Or: Rewards for dedication are severely lacking in Overwatch
Rancor is in the air. Many are calling Season 5 of Ranked Matchmaking in Overwatch the worst since S1’s disastrous coin flips. Due to the total lack of transparency from Blizzard, it is unclear if the Matchmaking algorithm has in fact changed (and led to genuinely worse matchmaking) or if tensions are simply reaching a boiling point. Either way, the potential for disruption in the market for competitive Overwatch matchmaking has never been greater.
The reasons are obvious: one-tricking remains a behavior officially accepted by Blizzard, the punishment system feels toothless, and the Skill Rating algorithm is embarrassingly manipulable. 1/10 Ranked games feel competitive and interesting on a good day.
Even if these glaring failures are rectified, the prioritization of queue time minimization has left striving for the top of the ladder feeling deeply unrewarding. Overwatch, from a fundamental game-design perspective, is the eSport with the greatest demand for constant coordination. Games like CS:GO, Dota 2, and League of Legends reward coordinated executions and smart team play, but Overwatch demands it constantly. True 1v1s are incredibly rare and virtually every fight is decided with crucial contributions from many players. As individual SR presses past 4300, however, wins and losses are decided by carry play and team coordination goes out the window. When a 46-4700 rated player solo-queues into a game, it is virtually impossible that his/her teammates will be able and willing to keep up. Although queue times stay relatively fast with this system, it feels as if the matchmaker asks only the question of which team will more effectively stymie the efforts of their one or two carry-players. There’s no value in a brief queue time if the majority of matches are poor quality.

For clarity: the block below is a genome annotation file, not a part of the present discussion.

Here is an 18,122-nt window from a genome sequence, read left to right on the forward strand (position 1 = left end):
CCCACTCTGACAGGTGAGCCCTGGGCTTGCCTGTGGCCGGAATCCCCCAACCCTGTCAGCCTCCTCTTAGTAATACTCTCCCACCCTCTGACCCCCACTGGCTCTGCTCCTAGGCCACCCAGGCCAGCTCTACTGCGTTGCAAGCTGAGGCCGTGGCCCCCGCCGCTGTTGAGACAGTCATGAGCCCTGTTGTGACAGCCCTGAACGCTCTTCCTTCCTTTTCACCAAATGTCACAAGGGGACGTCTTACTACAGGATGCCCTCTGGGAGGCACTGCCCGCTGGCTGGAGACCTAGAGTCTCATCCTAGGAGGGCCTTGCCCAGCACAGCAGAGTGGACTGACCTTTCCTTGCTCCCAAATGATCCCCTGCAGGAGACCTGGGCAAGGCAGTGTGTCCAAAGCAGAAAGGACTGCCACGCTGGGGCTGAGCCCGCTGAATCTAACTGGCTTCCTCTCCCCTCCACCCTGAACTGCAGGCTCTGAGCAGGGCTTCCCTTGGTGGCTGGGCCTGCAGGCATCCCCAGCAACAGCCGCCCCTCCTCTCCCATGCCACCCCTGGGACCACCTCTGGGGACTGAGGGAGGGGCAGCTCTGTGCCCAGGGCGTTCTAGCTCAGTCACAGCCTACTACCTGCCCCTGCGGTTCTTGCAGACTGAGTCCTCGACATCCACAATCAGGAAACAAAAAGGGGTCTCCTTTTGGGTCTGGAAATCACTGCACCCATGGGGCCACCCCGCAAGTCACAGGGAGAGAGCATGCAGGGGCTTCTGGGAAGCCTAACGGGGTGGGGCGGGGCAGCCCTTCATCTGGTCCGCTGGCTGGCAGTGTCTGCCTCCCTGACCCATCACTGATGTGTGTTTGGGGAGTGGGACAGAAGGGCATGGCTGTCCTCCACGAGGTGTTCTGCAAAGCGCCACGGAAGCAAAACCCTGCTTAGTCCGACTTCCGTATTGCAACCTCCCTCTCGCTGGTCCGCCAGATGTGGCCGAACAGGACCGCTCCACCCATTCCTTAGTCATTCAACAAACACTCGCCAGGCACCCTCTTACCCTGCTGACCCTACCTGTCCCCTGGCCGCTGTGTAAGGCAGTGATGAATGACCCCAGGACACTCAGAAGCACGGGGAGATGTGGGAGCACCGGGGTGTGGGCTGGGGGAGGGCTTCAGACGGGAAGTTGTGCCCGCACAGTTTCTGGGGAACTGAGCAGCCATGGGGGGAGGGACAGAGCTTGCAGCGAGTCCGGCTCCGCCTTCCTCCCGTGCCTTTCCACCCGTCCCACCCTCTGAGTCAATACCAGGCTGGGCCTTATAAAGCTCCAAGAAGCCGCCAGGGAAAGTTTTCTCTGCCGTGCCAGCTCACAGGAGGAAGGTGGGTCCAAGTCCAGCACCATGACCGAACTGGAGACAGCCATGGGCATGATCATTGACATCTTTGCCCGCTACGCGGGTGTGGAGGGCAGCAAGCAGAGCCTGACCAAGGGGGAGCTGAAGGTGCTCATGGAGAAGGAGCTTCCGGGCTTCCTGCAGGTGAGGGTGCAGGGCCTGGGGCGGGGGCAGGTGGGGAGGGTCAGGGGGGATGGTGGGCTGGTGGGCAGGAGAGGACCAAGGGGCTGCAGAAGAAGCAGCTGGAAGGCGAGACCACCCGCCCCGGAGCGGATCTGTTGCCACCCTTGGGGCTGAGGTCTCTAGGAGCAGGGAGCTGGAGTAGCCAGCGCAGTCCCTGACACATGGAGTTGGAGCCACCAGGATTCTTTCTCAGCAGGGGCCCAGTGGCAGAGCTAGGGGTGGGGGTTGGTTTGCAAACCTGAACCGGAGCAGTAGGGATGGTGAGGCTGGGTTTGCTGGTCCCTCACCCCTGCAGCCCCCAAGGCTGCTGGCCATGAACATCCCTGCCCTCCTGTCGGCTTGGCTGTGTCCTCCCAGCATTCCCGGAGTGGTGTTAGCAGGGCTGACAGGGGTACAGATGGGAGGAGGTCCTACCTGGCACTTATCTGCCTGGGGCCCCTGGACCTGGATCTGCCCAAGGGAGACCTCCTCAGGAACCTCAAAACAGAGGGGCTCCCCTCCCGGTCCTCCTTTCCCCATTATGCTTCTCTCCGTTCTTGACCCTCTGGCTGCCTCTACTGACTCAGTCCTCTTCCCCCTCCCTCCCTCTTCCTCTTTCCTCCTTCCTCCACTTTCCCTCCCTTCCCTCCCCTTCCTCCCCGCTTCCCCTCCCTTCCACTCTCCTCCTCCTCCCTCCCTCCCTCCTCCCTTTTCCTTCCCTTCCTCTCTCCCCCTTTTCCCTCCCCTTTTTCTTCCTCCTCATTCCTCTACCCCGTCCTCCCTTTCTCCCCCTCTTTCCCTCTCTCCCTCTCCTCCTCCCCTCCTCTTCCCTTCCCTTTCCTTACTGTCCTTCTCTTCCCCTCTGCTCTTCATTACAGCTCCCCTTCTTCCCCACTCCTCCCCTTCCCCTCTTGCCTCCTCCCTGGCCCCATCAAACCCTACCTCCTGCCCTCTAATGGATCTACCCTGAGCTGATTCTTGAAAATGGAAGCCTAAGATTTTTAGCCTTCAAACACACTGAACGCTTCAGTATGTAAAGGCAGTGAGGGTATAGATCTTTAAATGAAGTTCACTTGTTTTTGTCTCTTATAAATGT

As a player at this skill range, these sort of games are incredibly frustrating. Although Ranked Matchmaking will never perfectly simulate an organized competitive environment, its power to shine the spotlight on new talent (as in other eSports titles) is directly correlated to the degree of similarity it can achieve. One of the most compelling parts of eSports is its accessibility. There is a sort of egalitarian charm to the idea that anyone can make a name online and earn a chance to be rewarded for their dedication and skill. Overwatch is failing terribly in this respect.
A competitor to Ranked Matchmaking (similar to the offerings of Faceit or ESEA in other games) may be the best path forward. There is tremendous demand for a more meaningful proxy to true competitive Overwatch, both from established professional players and from those who wish for a legitimate arena in which to display their potential. Something as simple as a captain’s draft system or a classical Elo measurement would yield a product far superior to what Blizzard has produced.
Beyond prizes and external motivations, I know that I would personally pay for a subscription just to guarantee a consistently serious and competitive mindset among my teammates. Ranked in its present state is a remarkably poor environment in which to practice the most important skill of Overwatch: team play. I had hoped Blizzard would act faster, but the deterioration of the past few seasons makes one thing strikingly clear: Blizzard’s game development priorities seem to put Quickplay on par with Top 500. For the organic growth of the eSport in the long term, the need for something to strive for is greater than ever.
P.S. My apologies for the delay between articles. I’m taking college courses online now in order to finish my degree (on top of World Cup practice), so my time is a bit more constrained than usual. As always, let me know what you think in the comments and on twitter at @jake_overwatch